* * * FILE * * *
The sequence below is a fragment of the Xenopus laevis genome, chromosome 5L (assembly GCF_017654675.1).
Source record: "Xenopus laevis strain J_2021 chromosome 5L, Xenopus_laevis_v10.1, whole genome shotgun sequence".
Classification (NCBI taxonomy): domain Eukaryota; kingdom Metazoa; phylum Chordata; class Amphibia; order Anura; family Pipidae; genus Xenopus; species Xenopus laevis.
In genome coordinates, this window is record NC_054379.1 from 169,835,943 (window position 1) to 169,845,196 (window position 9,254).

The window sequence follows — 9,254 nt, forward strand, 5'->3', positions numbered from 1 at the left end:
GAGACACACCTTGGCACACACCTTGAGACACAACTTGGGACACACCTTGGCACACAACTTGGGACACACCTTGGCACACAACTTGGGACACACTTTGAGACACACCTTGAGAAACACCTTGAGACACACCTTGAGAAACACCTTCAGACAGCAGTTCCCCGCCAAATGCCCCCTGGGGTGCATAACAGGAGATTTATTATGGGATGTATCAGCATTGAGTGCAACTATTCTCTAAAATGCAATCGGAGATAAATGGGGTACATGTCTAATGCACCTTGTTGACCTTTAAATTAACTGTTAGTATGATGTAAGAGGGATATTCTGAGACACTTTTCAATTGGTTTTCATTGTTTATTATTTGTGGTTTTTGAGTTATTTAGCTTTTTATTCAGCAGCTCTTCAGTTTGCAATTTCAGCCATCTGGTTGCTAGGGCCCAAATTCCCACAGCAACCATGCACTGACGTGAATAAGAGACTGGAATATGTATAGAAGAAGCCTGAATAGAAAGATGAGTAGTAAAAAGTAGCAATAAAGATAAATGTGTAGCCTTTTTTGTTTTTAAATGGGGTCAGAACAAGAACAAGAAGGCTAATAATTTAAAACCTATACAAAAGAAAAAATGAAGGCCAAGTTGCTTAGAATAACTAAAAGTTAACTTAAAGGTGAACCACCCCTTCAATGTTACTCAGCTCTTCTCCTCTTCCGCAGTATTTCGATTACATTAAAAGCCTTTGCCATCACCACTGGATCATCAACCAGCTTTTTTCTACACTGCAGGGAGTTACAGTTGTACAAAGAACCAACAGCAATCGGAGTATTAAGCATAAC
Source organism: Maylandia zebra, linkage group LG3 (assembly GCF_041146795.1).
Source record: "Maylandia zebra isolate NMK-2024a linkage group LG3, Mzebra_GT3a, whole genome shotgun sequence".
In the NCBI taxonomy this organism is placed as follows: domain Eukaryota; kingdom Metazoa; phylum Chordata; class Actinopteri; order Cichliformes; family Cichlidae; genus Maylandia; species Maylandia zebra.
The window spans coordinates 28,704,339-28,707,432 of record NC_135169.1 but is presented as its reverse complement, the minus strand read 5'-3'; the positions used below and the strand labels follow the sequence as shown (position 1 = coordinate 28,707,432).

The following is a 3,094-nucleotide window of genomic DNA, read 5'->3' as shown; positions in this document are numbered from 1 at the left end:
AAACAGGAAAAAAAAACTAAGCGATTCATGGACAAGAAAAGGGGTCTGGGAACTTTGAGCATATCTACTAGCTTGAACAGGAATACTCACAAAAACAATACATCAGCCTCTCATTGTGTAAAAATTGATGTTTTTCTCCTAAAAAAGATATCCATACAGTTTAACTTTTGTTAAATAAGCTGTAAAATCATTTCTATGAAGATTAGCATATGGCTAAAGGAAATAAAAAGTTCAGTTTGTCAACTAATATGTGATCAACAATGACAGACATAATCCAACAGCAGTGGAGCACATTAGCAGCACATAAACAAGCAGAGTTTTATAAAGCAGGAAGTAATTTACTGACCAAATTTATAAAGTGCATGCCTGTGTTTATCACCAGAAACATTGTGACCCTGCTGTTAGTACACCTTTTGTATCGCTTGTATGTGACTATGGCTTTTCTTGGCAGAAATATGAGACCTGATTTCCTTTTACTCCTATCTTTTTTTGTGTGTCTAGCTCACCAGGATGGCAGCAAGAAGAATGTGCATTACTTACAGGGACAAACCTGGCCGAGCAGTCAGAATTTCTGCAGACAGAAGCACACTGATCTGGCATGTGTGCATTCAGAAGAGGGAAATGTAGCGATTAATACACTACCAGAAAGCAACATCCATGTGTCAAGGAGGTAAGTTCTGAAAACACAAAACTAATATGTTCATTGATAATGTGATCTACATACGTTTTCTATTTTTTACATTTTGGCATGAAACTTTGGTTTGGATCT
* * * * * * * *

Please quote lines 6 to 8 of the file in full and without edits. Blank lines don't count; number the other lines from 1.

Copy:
GAGACACACCTTGGCACACACCTTGAGACACAACTTGGGACACACCTTGGCACACAACTTGGGACACACCTTGGCACACAACTTGGGACACACTTTGAGACACACCTTGAGAAACACCTTGAGACACACCTTGAGAAACACCTTCAGACAGCAGTTCCCCGCCAAATGCCCCCTGGGGTGCATAACAGGAGATTTATTATGGGATGTATCAGCATTGAGTGCAACTATTCTCTAAAATGCAATCGGAGATAAATGGGGTACATGTCTAATGCACCTTGTTGACCTTTAAATTAACTGTTAGTATGATGTAAGAGGGATATTCTGAGACACTTTTCAATTGGTTTTCATTGTTTATTATTTGTGGTTTTTGAGTTATTTAGCTTTTTATTCAGCAGCTCTTCAGTTTGCAATTTCAGCCATCTGGTTGCTAGGGCCCAAATTCCCACAGCAACCATGCACTGACGTGAATAAGAGACTGGAATATGTATAGAAGAAGCCTGAATAGAAAGATGAGTAGTAAAAAGTAGCAATAAAGATAAATGTGTAGCCTTTTTTGTTTTTAAATGGGGTCAGAACAAGAACAAGAAGGCTAATAATTTAAAACCTATACAAAAGAAAAAATGAAGGCCAAGTTGCTTAGAATAACTAAAAGTTAACTTAAAGGTGAACCACCCCTTCAATGTTACTCAGCTCTTCTCCTCTTCCGCAGTATTTCGATTACATTAAAAGCCTTTGCCATCACCACTGGATCATCAACCAGCTTTTTTCTACACTGCAGGGAGTTACAGTTGTACAAAGAACCAACAGCAATCGGAGTATTAAGCATAAC
Source organism: Maylandia zebra, linkage group LG3 (assembly GCF_041146795.1).
Source record: "Maylandia zebra isolate NMK-2024a linkage group LG3, Mzebra_GT3a, whole genome shotgun sequence".